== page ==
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Old 08-27-2011, 12:47 PM   #181 (permalink)
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Radio KAOS --- Roger Waters --- 1987 (EMI)


One of the finest solo albums released by Roger Waters, Radio KAOS is at once a concept album, a comment on the arms race and a tribute to his father. His second solo effort, it concentrates on two main characters, one of which is really peripheral: two brothers, Benny, an unemployed coalminer and Billy, who is mentally disabled. The brothers go on a booze-up one night, after which Benny drops a breeze-block onto the motorway and, it would seem, kills or injures a motorist in the process, for which he is sent to jail. Unable to cope with her disabled son alone, Billy's mother sends him to live with his uncle in LA.

The narrative of the album begins in LA, as Billy describes to a radio DJ his experiences, and being somehow able to channel and receive radio waves through his stolen cellphone (come on, this is Roger Waters, after all!), he becomes something of a celebrity. His voice on the album is routed through a vocoder, so that it sounds robotic and metallic (think Prof Stephen Hawking), and the album tracks are connected by snippets of his ongoing interview with the DJ at Radio KAOS.

The opening track, “Radio waves”, starts with Billy telling the DJ he hears radio waves in his head, and the DJ responding incredulously. The track is a bouncy, boppy number, plenty of guitar and warbling keyboard, as Water talks about the state of the world: ”The atmosphere is thin and cold/ The yellow sun is gettin' old/ The ozone overflows/ With radio waves/ AM, FM, weather and news/ Our leaders had a “frank exchange of views”/ I get confused.” The song introduces ”Magic Billy/ In his wheelchair” and explains that he picks up radio waves in his head. Great guitars from Andy Fairweather-Low, and that great scream from “The Wall” is worked into the song too. Great opener.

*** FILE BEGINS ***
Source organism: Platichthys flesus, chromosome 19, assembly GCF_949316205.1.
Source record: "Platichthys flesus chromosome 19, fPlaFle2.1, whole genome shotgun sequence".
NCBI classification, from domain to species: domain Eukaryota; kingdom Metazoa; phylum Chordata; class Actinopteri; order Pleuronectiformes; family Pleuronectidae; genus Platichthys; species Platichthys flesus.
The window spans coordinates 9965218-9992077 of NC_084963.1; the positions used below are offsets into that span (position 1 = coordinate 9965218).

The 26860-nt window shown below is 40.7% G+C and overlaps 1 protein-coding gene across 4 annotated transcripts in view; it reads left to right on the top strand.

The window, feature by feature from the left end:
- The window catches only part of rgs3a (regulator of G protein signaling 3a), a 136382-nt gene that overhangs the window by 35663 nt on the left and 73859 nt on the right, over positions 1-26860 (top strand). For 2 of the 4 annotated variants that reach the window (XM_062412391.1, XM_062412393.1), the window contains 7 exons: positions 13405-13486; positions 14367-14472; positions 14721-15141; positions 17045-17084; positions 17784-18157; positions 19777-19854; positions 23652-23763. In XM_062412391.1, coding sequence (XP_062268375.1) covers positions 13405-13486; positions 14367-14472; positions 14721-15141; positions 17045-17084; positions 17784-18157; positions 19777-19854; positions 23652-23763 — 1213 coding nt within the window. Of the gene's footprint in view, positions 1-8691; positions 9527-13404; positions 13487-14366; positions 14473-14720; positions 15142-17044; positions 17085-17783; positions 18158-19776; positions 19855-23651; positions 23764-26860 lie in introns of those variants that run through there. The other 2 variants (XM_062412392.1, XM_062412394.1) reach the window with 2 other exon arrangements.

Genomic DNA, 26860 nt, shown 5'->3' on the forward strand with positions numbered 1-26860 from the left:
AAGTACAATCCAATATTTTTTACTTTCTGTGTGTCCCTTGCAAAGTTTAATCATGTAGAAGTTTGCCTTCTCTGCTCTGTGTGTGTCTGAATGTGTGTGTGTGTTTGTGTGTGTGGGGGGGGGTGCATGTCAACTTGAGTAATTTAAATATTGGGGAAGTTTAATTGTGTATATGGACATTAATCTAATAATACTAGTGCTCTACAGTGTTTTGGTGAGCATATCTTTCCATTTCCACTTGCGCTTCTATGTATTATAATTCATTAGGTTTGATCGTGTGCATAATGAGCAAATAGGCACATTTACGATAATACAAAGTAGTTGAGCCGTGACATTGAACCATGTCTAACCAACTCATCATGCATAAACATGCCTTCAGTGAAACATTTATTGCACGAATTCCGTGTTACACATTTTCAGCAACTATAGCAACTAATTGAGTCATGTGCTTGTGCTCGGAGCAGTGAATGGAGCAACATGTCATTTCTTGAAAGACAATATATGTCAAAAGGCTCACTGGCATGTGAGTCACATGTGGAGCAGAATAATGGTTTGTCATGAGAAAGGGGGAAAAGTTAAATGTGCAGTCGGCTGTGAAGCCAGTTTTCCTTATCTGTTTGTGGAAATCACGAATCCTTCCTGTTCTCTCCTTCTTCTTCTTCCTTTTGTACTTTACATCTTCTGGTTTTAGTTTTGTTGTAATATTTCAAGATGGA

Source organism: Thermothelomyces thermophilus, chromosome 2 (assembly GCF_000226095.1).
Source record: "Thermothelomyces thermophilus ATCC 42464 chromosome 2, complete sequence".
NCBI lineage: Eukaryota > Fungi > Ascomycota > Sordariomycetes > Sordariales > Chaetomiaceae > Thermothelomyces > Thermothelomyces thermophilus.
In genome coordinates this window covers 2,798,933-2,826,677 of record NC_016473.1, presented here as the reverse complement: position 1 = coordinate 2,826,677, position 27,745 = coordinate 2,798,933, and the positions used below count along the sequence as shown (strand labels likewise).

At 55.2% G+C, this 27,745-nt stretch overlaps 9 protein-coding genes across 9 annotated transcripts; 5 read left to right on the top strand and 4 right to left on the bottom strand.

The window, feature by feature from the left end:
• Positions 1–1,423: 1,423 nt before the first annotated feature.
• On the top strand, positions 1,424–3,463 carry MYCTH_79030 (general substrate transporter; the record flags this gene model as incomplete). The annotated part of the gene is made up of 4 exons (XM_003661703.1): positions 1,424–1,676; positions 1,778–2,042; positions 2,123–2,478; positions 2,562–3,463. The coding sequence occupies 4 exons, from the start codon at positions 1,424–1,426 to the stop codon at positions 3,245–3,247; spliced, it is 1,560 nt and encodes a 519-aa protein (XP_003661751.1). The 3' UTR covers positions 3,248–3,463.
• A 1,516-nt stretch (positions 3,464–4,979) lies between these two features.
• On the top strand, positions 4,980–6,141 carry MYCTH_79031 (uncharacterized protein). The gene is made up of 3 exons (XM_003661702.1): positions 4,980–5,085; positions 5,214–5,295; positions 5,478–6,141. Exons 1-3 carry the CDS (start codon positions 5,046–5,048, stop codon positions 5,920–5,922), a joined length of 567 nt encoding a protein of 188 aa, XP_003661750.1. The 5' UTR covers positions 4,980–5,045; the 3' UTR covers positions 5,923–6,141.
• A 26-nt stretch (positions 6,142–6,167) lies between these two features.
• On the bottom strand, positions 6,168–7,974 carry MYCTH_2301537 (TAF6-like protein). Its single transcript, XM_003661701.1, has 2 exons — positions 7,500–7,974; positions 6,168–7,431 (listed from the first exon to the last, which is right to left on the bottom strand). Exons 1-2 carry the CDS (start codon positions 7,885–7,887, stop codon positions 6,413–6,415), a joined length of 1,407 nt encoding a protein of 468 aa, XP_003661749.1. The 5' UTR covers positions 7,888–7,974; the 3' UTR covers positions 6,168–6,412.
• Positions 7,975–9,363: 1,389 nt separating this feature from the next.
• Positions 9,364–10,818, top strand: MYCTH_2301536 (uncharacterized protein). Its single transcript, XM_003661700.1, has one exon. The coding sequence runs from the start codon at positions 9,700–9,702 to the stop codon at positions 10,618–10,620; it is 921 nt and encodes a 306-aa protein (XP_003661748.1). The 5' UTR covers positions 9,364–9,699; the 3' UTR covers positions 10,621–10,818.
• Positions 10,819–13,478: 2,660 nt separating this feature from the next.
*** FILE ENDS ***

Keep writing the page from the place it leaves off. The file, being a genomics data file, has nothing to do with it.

In true concept album style, the narrative continues as one song flows to another, so that there is no dead air as the story unfolds. In “Who needs information” Billy is introduced formally as a caller on the line, and synthesisers and male backing vocals recreate the sound of a Welsh male voice choir, mentoned later. In fact, when I first heard this album I thought Waters had employed the services of an actual choir on it, but it seems not. “Who needs information” is a slower song, with great backing vocals and saxophone from Mel Collins. It relates the pub crawl Billy and his brother went on, and the incident that landed Benny in jail and left Billy on his own. Great trumpet and trombone section on this too.

“Me or him” seems to be Benny's confession to a priest in jail about dropping the concrete slab on the motorway, and for some reason he seems to think it was a case of him or the other guy. This is a much slower song, almost a ballad, and its theme would be revisited in part on “Amused to death”, where Waters talks about the emergence of Man and civilisation. Here, he sings ”You wake up in the morning/ Get something for the pot/ Wonder why the sun makes the rocks so hot …/ Then some damn fool/ Invents the wheel/ Listen to the whitewalls squeal/ You spend all day looking for a parking spot/ Nothing for the heart/ Nothing for the pot.”